The encryption movement's new hero is standing up to law enforcement's push for an iPhone backdoor.
Photo: Kārlis Dambrāns/Flickr
Back in June of 2014, seven defendants were charged in New York with running a drug ring that distributed crystal meth and MDMA. The suspects used code words such as "pork," and "seafood" to describe different narcotics over the phone but the Drug Enforcement Administration easily nabbed them in an undercover sting.
One of the dealers, Jun Feng, was indicted on three counts of possession and distribution of meth and scheduled to go to trial in November of 2015. The government set about preparing its case, collecting evidence to supplement its undercover and surveillance work. But then—a full year after Feng and his co-conspirators were first arrested—someone decided to take a look at Feng's iPhone 5s. Except, Feng claimed he had forgotten his iPhone password.
This would be a good time, federal law enforcement figured, to test the limits of the the All Writs Act of 1789, "a residual source of authority to issue writs [court orders] that are not otherwise covered by statute." In October of 2015, prosecutors sought an order to compel Apple to bypass Feng's passcode screen.
It's not a leap to say the government wasn't after evidence. The government had been building its case for a year, and hadn't troubled themselves about the iPhone until now. On top of that, the government likely knew they were close to a plea deal. Feng would plead guilty in the same month the Department of Justice would try to compel Apple to unlock his phone. Until that moment, the iPhone—an outdated model which Magistrate Judge Orenstein says could have been hacked with a Department of Homeland Security forensic tool—had been completely unimportant to the case.
In this case—over a month before the San Bernardino shooting—the government was testing the same statute and same logic that it is now using to try to get Apple to write a backdoor for the San Bernardino shooter's iPhone.
But in the New York case, by sheer bad luck, the Department of Justice ended up in front of Magistrate Judge James Orenstein.
Orenstein is known for his part in the "magistrates' revolt," a movement where the lowest levels of the federal judiciary became skeptical of warrant applications for data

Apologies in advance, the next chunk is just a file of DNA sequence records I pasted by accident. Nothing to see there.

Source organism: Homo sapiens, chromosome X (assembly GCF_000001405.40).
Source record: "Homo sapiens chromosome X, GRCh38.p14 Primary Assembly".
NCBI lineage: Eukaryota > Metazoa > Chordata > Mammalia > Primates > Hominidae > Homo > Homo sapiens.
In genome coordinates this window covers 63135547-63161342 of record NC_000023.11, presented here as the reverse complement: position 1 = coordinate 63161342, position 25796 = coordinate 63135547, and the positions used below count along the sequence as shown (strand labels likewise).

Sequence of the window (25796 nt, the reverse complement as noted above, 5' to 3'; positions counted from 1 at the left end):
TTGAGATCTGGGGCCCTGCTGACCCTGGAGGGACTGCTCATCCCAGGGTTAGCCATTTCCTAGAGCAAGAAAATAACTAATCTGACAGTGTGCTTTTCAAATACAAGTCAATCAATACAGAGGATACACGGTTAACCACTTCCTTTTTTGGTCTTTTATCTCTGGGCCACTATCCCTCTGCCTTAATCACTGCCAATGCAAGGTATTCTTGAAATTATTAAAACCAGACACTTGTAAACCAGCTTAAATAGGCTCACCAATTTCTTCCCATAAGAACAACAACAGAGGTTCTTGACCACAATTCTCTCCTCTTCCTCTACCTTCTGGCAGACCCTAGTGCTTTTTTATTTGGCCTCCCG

Orenstein is known for his part in the "magistrates' revolt," a movement across the lowest levels of the federal judiciary, where magistrate judges began to express increasing skepticism towards warrant applications for data and other electronic evidence. The case against Jun Feng, the meth dealer, was still sealed, but Orenstein released a public order inviting Apple to file a brief in the case, asking the company to explain "whether the assistance the government seeks is technically feasible and if, so, whether compliance with the proposed order would be unduly burdensome."
Orenstein was sounding the alarm. For him, this one warrant application over a low-level meth dealer's outdated iPhone was no minor matter—it was a quiet government attempt to bypass a yet-unsettled, highly acrimonious public debate over whether tech companies should design their products to enable government surveillance. Small wonder then, that on Monday, Orenstein finally denied the government's motion in a blistering 50-page slap to the face.
While Orenstein's decision can't bind another magistrate judge all the way out in California, Magistrate Judge Sheri Pym will certainly be reading the decision before she makes up her own mind. Indeed, Orenstein has released his opinion right in time for the writers of amicus briefs (which due the end of the week) to quote from his ruling.
The opinion is a thorough and surgical takedown of the government's position on the All Writs Act, one that combs through all the relevant Supreme Court precedent, analyzes its statutory construction, and even opines on what the Founding Fathers intended. It's a written decision aimed at influencing other courts—even appeals courts.